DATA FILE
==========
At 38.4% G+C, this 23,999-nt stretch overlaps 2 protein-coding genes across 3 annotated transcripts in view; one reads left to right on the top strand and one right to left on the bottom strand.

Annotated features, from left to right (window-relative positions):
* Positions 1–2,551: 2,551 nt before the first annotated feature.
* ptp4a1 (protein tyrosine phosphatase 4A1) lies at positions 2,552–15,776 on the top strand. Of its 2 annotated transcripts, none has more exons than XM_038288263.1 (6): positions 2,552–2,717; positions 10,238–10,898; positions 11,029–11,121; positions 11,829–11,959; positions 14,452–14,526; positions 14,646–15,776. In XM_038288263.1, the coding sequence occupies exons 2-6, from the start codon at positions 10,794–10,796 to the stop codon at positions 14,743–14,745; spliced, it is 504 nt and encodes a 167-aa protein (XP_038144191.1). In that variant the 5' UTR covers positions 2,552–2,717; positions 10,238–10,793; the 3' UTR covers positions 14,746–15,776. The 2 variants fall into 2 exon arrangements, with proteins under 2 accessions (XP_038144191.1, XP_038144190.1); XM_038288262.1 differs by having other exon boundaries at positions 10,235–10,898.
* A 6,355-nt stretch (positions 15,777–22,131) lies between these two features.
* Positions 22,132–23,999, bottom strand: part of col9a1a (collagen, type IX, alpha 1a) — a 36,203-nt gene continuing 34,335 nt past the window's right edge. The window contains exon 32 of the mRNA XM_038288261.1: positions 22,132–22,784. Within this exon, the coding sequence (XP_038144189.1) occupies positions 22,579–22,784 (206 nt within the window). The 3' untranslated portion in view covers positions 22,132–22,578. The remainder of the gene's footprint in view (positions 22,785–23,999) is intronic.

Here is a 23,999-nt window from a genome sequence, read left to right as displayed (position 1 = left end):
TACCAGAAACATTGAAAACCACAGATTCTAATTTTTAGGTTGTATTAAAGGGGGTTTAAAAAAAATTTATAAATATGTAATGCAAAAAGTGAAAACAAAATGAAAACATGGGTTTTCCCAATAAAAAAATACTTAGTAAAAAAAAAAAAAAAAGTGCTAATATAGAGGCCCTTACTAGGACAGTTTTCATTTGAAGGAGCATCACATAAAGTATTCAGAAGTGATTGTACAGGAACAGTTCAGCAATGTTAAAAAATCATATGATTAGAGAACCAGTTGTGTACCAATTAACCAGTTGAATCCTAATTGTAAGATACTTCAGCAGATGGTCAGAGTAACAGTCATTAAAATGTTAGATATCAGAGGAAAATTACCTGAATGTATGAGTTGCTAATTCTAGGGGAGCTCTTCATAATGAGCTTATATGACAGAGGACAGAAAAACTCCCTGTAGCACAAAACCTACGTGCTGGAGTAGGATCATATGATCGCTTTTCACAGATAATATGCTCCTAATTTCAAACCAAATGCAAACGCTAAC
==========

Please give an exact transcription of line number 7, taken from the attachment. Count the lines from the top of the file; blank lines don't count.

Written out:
Here is a 23,999-nt window from a genome sequence, read left to right as displayed (position 1 = left end):